When I walked into the main storage area in the basement I realized why nobody was in there. Windows lining the entire length of the basement were just begging to get blown out. It was also pointed out that our basement was not completely buried as you would suppose. The basement extends about 3 feet above ground, which in an F5 event may get sheared off with the rest of the building. We retreated back into the hallway and shut the door to the main storage area. Two dogs suddenly broke out into a vicious fight. After separating the animals, it was clear that tensions were starting to get high.
We opened the gate to a smaller storage area and where old paint and supplies for The Cline renovations were left sitting. After moving things around, we made room for 10 people to sit comfortably. The extra space went a long way in making everyone happier.
By now there were nearly 30 people in the basement. Androids and iPhones, laptops and iPads. Everyone seemed to have their electronic news source in hand. We still had power and that meant Wifi. The hallway and storage closet were full of news updates from all over Oklahoma City Metro. We knew it was getting bad and that tornados were coming towards us. Despite all the news connectivity there still was a great unknown about whether we were going to get hit or not. This storm system wasn’t like the mother-load F5 that hit Moore. With all the sporadic sightings and updates, we guessed that this system was made of lots of smaller, more unpredictable twisters. Not comforting.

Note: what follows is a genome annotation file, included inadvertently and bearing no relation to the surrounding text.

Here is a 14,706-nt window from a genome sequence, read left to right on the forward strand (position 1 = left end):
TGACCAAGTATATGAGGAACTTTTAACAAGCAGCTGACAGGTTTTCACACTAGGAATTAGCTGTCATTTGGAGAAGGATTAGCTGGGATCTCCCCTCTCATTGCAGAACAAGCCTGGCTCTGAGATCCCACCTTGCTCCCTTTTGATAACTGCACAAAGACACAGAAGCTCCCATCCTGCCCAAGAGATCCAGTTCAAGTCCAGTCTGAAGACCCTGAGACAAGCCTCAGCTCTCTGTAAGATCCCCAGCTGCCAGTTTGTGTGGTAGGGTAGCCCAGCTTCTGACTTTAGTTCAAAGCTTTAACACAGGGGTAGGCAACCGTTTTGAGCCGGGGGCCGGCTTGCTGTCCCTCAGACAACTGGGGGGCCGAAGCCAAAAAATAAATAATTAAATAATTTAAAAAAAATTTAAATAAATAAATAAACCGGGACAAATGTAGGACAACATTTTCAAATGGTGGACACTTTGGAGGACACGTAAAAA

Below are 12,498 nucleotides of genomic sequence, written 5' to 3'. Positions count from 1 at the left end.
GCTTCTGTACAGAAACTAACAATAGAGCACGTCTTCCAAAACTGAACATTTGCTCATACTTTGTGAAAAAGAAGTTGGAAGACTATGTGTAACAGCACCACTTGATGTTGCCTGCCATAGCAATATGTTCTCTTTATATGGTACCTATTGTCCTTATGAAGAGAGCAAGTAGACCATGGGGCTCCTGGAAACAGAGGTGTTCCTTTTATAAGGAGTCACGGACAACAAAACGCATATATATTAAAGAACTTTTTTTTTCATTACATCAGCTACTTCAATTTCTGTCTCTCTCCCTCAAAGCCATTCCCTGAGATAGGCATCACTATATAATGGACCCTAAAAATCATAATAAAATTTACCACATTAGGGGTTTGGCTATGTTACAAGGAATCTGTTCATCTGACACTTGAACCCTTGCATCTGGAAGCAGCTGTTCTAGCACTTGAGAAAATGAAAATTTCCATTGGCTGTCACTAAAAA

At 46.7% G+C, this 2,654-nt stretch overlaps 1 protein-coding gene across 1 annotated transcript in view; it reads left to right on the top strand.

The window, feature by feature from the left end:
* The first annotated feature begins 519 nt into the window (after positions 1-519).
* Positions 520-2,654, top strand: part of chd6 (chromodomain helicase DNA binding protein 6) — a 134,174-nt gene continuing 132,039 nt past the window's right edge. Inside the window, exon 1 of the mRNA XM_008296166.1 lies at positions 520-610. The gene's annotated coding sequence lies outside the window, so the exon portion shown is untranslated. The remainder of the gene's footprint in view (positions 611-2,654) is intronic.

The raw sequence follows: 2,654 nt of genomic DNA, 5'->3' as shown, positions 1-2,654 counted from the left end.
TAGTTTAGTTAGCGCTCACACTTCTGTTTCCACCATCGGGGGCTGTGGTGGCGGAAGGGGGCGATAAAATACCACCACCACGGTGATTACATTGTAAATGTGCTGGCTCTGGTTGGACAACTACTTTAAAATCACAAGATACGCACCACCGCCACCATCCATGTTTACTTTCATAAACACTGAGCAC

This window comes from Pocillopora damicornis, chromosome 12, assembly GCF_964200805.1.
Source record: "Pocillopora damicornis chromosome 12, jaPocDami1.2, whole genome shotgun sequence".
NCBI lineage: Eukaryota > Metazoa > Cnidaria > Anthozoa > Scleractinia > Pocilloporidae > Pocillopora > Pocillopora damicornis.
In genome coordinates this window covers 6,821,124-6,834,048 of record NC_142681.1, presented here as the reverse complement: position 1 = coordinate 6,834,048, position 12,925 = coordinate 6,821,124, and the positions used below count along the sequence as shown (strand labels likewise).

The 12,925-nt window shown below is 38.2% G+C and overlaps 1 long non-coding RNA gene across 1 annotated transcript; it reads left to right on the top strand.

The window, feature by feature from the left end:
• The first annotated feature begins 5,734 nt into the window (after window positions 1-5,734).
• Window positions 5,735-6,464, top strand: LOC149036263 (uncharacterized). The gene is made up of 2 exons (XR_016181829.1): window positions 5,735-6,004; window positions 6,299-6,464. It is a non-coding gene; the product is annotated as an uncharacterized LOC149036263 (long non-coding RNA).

Looking around we started making some estimations on what the basement would be like if the building took a direct hit. The wires hanging all around us looked ready to electrocute someone, especially when the basement filled up with water from the bursting overhead pipes. One guy pointed out that a the large PVC pipe may likely be for sewage. Another gruesome visage to imagine: Drowning in toilet water.
We were all sitting down now, clearly not going anywhere for a while. I learned that one of the families in the hallway drove from their home in the SOSA neighborhood to seek shelter with us. In conversation we discovered many mutual friends. There were folks from multiple apartments in The Gaurdian that I hadn’t met before either. As we all discussed Midtown I realized that most of my neighbors have only been living here for a short time, just like me. Midtown is a very young district if you were to take the average tenancy lifespan. It’s not that we have a high turnover rate, it’s just that Midtown is so very new. I’ve been here longer than most at only 2 years.
It was interesting to be in contact with other Midtowners through my twitter account. There were many other buildings just like The Cline harboring people underground. McNellie’s, Frontline Church, Claremont, and Francis. We were all chatting back and forth like kids in the neighborhood on walkie-talkies at night. Ever seen the movie Big?
In the end, I learned a lot about my basement and about my neighbors. Observing people under duress tells you a lot about the fabric of their person. Stress is a test of the mind. Everyone there easily passed. After leaving the basement, we went back to our apartments and together finished off several bottles of wine. Since food delivery was out of the question during the floods that followed the tornados, one neighbor was kind enough to cook Tombstone pizza for everyone.